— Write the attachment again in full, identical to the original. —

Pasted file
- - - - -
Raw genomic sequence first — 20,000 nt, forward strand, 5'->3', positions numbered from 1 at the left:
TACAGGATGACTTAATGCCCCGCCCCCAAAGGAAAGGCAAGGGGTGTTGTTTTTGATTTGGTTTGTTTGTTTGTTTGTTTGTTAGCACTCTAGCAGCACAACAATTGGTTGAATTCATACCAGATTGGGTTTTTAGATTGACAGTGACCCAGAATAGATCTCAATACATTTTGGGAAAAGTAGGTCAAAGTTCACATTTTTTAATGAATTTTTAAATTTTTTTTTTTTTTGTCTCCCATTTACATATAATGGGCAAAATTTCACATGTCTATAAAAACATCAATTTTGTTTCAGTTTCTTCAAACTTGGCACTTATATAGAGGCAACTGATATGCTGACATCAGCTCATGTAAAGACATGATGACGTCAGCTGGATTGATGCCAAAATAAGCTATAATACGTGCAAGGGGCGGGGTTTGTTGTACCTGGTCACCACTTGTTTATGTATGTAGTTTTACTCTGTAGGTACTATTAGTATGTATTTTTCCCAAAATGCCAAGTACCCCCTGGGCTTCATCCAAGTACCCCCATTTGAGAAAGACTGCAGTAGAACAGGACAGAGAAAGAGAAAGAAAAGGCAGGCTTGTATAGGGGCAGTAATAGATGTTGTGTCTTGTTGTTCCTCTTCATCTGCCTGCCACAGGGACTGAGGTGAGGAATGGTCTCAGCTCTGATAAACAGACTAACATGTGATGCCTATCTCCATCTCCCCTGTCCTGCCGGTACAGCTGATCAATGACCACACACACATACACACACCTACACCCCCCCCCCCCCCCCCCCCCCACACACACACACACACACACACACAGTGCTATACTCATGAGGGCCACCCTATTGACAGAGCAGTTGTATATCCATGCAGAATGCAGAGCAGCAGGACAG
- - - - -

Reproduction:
Raw genomic sequence first — 20,000 nt, forward strand, 5'->3', positions numbered from 1 at the left:
TACAGGATGACTTAATGCCCCGCCCCCAAAGGAAAGGCAAGGGGTGTTGTTTTTGATTTGGTTTGTTTGTTTGTTTGTTTGTTAGCACTCTAGCAGCACAACAATTGGTTGAATTCATACCAGATTGGGTTTTTAGATTGACAGTGACCCAGAATAGATCTCAATACATTTTGGGAAAAGTAGGTCAAAGTTCACATTTTTTAATGAATTTTTAAATTTTTTTTTTTTTTGTCTCCCATTTACATATAATGGGCAAAATTTCACATGTCTATAAAAACATCAATTTTGTTTCAGTTTCTTCAAACTTGGCACTTATATAGAGGCAACTGATATGCTGACATCAGCTCATGTAAAGACATGATGACGTCAGCTGGATTGATGCCAAAATAAGCTATAATACGTGCAAGGGGCGGGGTTTGTTGTACCTGGTCACCACTTGTTTATGTATGTAGTTTTACTCTGTAGGTACTATTAGTATGTATTTTTCCCAAAATGCCAAGTACCCCCTGGGCTTCATCCAAGTACCCCCATTTGAGAAAGACTGCAGTAGAACAGGACAGAGAAAGAGAAAGAAAAGGCAGGCTTGTATAGGGGCAGTAATAGATGTTGTGTCTTGTTGTTCCTCTTCATCTGCCTGCCACAGGGACTGAGGTGAGGAATGGTCTCAGCTCTGATAAACAGACTAACATGTGATGCCTATCTCCATCTCCCCTGTCCTGCCGGTACAGCTGATCAATGACCACACACACATACACACACCTACACCCCCCCCCCCCCCCCCCCCCCACACACACACACACACACACACACAGTGCTATACTCATGAGGGCCACCCTATTGACAGAGCAGTTGTATATCCATGCAGAATGCAGAGCAGCAGGACAG